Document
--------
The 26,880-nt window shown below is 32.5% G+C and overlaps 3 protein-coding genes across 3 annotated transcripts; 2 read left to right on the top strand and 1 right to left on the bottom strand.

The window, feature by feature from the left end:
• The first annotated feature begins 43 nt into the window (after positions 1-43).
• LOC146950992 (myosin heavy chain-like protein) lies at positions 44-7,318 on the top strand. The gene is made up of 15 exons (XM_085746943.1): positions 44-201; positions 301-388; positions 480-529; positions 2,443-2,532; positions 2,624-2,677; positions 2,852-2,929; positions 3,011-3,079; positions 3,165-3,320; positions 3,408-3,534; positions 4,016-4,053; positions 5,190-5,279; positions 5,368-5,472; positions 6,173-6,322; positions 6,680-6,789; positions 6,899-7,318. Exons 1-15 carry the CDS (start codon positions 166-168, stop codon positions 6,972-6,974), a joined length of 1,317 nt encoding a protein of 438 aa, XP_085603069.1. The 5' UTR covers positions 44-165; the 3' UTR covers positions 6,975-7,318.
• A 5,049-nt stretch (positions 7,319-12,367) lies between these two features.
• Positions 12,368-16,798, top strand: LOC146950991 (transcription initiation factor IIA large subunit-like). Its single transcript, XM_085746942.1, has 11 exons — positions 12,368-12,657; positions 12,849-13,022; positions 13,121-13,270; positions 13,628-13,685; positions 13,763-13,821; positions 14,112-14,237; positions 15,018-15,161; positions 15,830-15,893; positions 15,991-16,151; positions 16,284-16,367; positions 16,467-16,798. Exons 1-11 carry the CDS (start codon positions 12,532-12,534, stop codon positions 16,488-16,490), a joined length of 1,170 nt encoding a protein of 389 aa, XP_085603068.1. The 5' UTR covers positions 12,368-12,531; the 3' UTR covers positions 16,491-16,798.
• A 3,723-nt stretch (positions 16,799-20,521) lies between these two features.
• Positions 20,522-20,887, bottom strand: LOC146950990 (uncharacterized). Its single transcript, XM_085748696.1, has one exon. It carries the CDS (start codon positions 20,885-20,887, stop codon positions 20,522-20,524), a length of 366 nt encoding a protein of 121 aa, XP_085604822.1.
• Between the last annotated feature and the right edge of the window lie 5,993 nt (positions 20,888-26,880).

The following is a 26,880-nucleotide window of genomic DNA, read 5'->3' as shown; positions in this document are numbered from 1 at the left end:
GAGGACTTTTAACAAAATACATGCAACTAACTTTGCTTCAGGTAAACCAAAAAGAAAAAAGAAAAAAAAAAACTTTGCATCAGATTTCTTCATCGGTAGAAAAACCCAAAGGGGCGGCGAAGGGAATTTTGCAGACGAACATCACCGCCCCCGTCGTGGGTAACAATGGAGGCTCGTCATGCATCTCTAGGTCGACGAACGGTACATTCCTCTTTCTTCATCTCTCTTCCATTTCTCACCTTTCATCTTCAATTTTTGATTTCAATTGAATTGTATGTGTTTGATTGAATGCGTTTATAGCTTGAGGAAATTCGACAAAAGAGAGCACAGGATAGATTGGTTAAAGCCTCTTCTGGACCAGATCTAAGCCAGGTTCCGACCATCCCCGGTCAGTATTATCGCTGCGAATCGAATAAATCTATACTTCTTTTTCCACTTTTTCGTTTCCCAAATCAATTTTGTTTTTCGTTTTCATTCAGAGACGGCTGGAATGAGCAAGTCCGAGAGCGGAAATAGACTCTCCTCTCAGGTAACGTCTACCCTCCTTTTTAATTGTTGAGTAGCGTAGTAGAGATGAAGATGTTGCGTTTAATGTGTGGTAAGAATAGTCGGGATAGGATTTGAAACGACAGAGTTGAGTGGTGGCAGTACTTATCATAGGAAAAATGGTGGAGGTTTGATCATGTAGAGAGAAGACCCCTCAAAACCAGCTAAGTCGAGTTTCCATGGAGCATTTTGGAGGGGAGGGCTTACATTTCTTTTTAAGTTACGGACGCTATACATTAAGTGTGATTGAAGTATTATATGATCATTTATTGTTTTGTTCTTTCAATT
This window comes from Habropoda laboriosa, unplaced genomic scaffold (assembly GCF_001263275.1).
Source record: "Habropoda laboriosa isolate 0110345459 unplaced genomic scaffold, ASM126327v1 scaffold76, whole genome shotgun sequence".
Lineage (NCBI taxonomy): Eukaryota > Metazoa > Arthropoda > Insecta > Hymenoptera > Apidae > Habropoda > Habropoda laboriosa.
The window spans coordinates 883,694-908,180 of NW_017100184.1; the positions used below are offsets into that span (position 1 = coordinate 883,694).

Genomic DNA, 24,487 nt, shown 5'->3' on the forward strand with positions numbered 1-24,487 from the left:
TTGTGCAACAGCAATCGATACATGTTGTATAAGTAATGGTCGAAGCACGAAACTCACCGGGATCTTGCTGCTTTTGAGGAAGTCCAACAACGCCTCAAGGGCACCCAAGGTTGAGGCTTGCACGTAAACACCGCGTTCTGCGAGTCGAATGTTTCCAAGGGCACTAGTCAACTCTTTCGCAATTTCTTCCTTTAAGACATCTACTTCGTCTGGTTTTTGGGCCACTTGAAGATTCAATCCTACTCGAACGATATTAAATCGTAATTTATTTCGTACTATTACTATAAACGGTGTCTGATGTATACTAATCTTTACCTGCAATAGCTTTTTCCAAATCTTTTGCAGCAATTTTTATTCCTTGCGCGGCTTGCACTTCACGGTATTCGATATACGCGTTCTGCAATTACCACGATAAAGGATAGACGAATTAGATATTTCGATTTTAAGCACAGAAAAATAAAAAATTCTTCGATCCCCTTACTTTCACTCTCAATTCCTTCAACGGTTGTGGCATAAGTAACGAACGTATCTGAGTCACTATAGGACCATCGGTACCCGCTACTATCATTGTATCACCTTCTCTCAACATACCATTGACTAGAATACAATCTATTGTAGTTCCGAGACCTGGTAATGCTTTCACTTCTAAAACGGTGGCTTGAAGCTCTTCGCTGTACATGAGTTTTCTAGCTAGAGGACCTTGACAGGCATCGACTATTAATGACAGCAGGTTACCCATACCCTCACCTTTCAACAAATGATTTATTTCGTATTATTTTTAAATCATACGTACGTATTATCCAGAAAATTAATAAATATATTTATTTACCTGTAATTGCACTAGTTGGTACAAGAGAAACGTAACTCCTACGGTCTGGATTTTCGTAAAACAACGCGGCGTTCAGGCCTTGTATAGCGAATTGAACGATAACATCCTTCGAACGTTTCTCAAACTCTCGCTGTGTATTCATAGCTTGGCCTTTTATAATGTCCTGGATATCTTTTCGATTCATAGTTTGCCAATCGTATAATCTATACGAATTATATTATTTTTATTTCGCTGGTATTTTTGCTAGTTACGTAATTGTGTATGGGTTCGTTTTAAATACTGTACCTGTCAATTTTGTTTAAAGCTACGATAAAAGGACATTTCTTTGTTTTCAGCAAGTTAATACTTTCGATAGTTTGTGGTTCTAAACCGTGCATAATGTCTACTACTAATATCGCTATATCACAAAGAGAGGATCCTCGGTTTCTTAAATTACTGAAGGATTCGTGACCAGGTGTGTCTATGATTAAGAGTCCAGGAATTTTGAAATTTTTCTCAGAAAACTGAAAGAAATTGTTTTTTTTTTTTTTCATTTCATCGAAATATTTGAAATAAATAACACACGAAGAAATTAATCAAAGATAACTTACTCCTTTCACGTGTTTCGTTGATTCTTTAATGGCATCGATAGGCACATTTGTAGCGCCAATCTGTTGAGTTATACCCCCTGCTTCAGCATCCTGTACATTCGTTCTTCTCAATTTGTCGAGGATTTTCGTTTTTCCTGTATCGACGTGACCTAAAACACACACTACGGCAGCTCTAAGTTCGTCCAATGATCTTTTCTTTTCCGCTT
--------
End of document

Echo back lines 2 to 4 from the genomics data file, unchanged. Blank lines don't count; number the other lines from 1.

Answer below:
The window, feature by feature from the left end:
• The first annotated feature begins 43 nt into the window (after positions 1-43).
• LOC146950992 (myosin heavy chain-like protein) lies at positions 44-7,318 on the top strand. The gene is made up of 15 exons (XM_085746943.1): positions 44-201; positions 301-388; positions 480-529; positions 2,443-2,532; positions 2,624-2,677; positions 2,852-2,929; positions 3,011-3,079; positions 3,165-3,320; positions 3,408-3,534; positions 4,016-4,053; positions 5,190-5,279; positions 5,368-5,472; positions 6,173-6,322; positions 6,680-6,789; positions 6,899-7,318. Exons 1-15 carry the CDS (start codon positions 166-168, stop codon positions 6,972-6,974), a joined length of 1,317 nt encoding a protein of 438 aa, XP_085603069.1. The 5' UTR covers positions 44-165; the 3' UTR covers positions 6,975-7,318.